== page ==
Columbus — Ohio’s economic growth matched the national economy’s last year, according to newly released federal statistics.
That makes the fourth straight year that growth in the Buckeye State either matched or surpassed the national average after trailing the nation for years heading into the Great Recession.
The numbers were in federal data released June 11 by the Bureau of Economic Analysis and reported by The Columbus Dispatch.
“From about the late ‘90s, growth was less than the U.S. virtually every year until the last four years,” said David Berson, senior vice president and chief economist at Nationwide.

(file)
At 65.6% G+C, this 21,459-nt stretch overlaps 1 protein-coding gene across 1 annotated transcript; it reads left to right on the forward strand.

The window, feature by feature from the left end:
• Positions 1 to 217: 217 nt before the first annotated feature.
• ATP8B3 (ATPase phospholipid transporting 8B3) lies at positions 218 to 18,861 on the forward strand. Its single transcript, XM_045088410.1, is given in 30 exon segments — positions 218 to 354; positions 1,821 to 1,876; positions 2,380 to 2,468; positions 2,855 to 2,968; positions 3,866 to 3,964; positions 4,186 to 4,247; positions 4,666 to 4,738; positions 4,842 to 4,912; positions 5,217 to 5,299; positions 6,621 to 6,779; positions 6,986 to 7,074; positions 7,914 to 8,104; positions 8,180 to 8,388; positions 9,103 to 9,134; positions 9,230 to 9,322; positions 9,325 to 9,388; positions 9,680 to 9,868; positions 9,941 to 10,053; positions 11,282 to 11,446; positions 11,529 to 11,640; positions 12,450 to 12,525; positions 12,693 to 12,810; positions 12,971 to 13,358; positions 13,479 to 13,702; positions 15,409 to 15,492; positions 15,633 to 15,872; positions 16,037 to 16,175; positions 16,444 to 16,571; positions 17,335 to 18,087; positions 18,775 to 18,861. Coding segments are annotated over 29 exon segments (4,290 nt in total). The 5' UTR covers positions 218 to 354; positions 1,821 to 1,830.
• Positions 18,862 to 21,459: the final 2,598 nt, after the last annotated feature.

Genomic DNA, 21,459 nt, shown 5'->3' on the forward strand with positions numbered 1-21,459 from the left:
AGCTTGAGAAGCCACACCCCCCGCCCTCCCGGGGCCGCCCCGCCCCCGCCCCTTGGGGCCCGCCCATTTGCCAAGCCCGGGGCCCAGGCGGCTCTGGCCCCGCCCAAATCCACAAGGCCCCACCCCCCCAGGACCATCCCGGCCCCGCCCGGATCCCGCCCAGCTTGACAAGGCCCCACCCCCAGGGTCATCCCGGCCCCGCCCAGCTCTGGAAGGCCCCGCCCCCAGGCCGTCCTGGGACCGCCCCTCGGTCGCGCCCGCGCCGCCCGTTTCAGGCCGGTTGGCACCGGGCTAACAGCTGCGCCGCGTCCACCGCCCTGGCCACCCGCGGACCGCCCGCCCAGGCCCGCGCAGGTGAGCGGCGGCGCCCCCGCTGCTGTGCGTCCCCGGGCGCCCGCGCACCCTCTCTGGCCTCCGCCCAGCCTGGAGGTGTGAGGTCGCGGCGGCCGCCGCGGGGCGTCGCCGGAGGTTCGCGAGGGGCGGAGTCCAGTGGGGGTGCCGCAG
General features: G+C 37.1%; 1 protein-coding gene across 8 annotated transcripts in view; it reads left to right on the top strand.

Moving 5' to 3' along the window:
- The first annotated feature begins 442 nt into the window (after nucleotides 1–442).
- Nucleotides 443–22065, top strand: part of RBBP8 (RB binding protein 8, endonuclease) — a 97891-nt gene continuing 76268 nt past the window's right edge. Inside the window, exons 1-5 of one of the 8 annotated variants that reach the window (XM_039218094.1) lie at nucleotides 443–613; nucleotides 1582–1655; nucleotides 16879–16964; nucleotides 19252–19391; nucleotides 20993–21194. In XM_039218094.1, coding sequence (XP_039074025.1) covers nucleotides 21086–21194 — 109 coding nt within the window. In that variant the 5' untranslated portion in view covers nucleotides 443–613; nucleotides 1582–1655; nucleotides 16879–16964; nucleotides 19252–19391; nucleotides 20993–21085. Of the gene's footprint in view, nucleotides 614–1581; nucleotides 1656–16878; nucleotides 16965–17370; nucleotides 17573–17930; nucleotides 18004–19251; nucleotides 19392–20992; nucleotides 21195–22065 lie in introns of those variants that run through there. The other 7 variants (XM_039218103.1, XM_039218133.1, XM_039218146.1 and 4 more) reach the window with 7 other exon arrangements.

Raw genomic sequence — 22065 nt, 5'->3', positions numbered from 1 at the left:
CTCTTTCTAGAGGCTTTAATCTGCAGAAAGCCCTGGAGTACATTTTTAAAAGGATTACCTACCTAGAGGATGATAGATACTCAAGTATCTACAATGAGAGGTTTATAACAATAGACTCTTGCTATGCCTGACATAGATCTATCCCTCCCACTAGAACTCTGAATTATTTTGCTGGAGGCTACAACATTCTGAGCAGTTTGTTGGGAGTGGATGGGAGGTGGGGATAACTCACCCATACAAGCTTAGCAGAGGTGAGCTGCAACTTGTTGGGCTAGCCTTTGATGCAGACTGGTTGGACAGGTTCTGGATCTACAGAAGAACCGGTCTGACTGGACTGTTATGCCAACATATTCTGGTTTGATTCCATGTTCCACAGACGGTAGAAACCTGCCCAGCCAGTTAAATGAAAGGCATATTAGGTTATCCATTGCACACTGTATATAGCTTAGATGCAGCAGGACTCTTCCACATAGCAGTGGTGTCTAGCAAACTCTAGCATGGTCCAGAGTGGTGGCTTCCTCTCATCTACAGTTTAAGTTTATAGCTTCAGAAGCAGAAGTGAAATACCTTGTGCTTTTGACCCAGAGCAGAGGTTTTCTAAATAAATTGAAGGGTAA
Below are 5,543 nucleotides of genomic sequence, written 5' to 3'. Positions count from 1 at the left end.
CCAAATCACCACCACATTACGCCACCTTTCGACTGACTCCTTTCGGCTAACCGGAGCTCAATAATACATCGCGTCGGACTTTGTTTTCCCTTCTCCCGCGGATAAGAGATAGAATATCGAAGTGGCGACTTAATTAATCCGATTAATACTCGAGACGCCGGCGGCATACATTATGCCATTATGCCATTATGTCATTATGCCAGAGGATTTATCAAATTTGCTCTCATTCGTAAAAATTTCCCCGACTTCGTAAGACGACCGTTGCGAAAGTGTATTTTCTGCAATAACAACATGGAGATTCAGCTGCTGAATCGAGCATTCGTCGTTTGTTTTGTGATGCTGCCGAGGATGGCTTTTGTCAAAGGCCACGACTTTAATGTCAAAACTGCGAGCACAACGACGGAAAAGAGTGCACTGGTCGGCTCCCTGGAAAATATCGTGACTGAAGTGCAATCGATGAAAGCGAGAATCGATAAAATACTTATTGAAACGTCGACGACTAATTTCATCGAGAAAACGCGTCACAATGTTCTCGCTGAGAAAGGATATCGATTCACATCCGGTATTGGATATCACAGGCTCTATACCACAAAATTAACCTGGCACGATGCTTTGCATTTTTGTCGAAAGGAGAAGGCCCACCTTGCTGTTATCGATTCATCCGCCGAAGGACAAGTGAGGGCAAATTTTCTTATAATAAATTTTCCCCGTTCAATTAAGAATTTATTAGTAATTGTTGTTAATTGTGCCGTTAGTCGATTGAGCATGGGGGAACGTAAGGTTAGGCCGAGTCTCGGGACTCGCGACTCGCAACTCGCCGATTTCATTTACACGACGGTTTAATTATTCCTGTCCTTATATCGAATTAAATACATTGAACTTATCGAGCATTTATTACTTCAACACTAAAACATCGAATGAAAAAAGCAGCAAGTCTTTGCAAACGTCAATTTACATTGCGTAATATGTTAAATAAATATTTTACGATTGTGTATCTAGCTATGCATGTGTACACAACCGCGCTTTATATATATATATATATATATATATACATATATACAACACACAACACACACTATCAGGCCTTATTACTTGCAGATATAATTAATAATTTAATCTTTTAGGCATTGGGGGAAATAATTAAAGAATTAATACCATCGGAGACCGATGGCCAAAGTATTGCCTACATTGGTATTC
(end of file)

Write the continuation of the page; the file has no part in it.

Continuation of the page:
The statistics show the Ohio economy grew by 1.8 percent in 2013, ranking 26th among the states. However, the growth last year was less than the past three years.
IHS Global Insight economist Karl Kuykendall tells the newspaper the strong growth rate that Ohio saw in the previous three years wasn’t sustainable, given the state’s demographics.
Every state but Alaska, which was hurt by a drop in oil production, had stronger growth last year, the bureau’s report said. North Dakota, where oil production is booming, posted the biggest increase.
Manufacturing was the biggest contributor to growth in Ohio and the nation last year. Much of the growth within manufacturing occurred in sectors that focus on plastics, rubber products, chemicals and food manufacturing.
After the drought in 2012, farmers did much better last year.
People also are spending more on concerts, sporting events and movies.
The jobless rate in Ohio dropped to 5.7 percent in April, the lowest level in more than six years.
Information from: The Columbus Dispatch